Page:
What I’ve learnt…

I am not the expert by any stretch of the imagination so this post will be quite simplistic and free of the scientific backing. I will however attempt to include some additional links to further reading where possible.

These are a few things I have learnt since beginning this “sugar-free” JERF journey …

1. It all comes back to hormones

Our hormones impact so much of how we function. The balance of your hormones impact on your energy levels, weight gain (or loss), mental alertness, stress (cortisol levels), fertility, sleep … and the list goes on. Our body is one incredible, intelligent and interconnected machine. The more we can make “hormone-healthy” choices when it comes to our diet, the better that machine functions.

Some of the points below relate directly to improving hormonal health and gut health (which is equally important).

But a good place to start is…

  • Avoid soy milk and products like the plague
  • Don’t start your morning with coffee (particularly on an empty stomach)
  • Find ways to reduce the nasty toxins/chemicals you are absorbing or consuming

Some useful links:

2. Bring on the broth!

Bone broth! Truly a miracle food. I did 2 – 3 weeks following the GAPS diet principles, which entails consuming only bone broth (and veggies or meat cooked in broth) for every meal. It was like it reset something in my system. Even some allergy issues I had been having have all but disappeared. Why? Bone broth (and the goodness it holds) goes a long way to healing our gut. Gut health, bad gut bacteria and messed up gut flora is the course of so many of our modern ailments – including allergies, autoimmune diseases and even psychological problems!

These days I try to have a small cup (1/4-1/2 cup) of organic bone broth once or twice a day (usually at breakfast and before or during dinner).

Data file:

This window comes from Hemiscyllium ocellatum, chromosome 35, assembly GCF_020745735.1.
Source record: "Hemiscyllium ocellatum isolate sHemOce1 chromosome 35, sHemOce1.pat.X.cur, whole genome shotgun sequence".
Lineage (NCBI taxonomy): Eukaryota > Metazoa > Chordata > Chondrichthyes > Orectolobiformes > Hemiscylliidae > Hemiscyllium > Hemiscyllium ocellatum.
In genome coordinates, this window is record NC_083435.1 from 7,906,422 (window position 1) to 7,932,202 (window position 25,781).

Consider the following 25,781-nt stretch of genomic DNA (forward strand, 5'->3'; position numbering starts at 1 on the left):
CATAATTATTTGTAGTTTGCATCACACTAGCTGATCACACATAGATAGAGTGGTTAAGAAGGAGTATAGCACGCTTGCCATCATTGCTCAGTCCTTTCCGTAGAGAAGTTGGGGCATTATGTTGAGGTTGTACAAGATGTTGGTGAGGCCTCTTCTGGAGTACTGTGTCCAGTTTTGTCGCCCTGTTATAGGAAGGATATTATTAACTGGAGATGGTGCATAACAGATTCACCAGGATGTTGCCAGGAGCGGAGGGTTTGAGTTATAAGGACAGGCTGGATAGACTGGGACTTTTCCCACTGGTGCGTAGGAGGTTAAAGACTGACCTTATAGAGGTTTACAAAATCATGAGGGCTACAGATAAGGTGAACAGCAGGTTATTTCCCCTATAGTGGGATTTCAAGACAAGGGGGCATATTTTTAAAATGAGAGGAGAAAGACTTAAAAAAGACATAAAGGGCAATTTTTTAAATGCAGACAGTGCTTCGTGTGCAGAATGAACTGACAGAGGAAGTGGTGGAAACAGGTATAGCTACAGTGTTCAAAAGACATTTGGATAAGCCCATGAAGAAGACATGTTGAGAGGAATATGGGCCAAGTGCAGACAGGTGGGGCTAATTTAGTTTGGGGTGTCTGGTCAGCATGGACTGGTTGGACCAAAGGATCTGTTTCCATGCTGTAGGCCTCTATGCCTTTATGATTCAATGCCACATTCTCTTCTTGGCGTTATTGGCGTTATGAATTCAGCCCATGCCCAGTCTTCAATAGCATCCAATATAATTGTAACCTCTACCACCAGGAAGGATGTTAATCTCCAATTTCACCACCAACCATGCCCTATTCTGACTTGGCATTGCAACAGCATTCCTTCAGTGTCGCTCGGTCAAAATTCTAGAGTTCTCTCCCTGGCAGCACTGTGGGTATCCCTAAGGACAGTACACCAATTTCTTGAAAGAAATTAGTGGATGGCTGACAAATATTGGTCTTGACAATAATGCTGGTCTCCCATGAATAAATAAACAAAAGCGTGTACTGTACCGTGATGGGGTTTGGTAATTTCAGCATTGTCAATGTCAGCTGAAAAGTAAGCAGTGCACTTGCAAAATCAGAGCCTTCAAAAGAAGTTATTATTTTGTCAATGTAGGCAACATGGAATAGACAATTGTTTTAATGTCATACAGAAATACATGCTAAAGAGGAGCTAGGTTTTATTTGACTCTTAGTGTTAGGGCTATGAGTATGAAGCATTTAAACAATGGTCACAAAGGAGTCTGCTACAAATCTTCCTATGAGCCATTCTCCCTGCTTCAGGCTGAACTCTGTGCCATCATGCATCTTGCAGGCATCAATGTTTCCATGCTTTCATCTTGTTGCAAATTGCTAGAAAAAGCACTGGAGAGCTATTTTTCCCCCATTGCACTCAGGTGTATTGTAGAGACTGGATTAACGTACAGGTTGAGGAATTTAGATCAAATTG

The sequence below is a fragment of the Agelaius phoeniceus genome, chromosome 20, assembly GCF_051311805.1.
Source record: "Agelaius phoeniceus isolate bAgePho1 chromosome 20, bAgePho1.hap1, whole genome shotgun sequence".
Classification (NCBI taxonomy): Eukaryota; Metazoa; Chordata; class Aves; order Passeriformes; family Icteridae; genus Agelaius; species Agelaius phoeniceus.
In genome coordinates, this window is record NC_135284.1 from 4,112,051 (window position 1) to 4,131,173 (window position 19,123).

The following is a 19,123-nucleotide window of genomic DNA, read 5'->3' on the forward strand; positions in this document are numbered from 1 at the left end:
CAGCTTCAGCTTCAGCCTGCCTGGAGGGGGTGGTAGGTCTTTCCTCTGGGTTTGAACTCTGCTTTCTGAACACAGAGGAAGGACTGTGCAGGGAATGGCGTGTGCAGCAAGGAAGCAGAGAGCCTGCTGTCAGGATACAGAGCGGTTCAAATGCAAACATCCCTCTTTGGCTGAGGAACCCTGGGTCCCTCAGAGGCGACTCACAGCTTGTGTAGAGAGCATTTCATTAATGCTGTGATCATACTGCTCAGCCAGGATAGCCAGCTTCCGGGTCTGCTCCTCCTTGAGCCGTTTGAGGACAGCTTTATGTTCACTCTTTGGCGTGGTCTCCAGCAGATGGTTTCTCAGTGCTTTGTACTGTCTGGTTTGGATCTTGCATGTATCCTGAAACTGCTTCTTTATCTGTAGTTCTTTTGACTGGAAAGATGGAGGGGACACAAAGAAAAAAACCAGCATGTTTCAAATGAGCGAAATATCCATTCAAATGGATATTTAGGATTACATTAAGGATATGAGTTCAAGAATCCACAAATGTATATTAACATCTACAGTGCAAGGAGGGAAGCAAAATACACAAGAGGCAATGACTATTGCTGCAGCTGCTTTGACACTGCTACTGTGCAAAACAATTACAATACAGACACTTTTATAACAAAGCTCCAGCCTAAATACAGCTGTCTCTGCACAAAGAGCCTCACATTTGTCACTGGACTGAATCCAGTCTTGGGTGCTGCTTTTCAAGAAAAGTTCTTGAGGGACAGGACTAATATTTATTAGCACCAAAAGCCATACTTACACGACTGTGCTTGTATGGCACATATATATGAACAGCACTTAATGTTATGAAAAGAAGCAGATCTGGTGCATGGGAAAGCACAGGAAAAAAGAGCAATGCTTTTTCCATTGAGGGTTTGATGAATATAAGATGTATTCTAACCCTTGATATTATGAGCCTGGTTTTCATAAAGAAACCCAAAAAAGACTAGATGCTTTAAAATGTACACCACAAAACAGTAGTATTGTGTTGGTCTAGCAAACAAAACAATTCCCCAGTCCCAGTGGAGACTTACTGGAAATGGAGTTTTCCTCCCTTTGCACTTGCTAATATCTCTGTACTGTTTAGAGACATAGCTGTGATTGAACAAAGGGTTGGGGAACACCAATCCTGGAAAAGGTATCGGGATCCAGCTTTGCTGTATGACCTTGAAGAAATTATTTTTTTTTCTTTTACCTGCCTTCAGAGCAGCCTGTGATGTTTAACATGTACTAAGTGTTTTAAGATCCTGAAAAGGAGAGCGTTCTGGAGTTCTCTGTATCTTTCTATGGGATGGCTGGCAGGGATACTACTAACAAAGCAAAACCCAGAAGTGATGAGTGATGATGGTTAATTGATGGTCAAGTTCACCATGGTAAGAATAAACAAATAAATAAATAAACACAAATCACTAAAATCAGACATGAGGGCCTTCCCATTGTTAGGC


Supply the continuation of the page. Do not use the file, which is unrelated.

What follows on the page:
Here are some links if you need further convincing:

3. Fermentation is your friend

…as is soaking and sprouting!

Going back to the principle that “it’s all about your gut”, fermented foods are your best friend! This is one way to help to replenish good bacteria in your gut flora and therefore bring your whole system into a more balanced healthy place.

At home we now make a number of fermented foods:

  • Sauerkraut
  • Milk Kefir
  • Coconut Kefir
  • Kefir Soda (water Kefir)
  • Kombucha

I am not Paleo … but I almost eat Paleo. I avoid wheat because I have a slight allergy to it resulting in an autoimmune response. I don’t eat a lot of rice (due the carb factor) and although I do allow myself a drop of cream in my coffee and a wee bit of cheese, I try to avoid excess dairy. However, I do eat legumes! The reason the Paleo diet excludes these is that they are hard to digest, and therefore can mess with your gut health. However, one way around this is to soak them. I find I can stomach them pretty well most of the time these days.

4. Ditch the dates

dates

My ‘go-to’ reference point for how to “quit sugar” is the godmother of the subject in my opinion, Sarah Wilson – author ofI Quit Sugar”.

While originally I ditched the white stuff and began baking using dates, honey and maple syrup as alternative unrefined sugars, all of those are high in fructose. Fructose is the part of sugar that we really want to avoid. It messes with your blood sugar levels, metabolism and results in a rollercoaster of cravings and weight gain. The best options are natural sweeteners that are glucose based, not fructose. Sarah’s picks are Brown Rice Syrup and Stevia. Your body can process these and convert them to energy.

Here are some links from I Quit Sugar:

5. Axe the artificial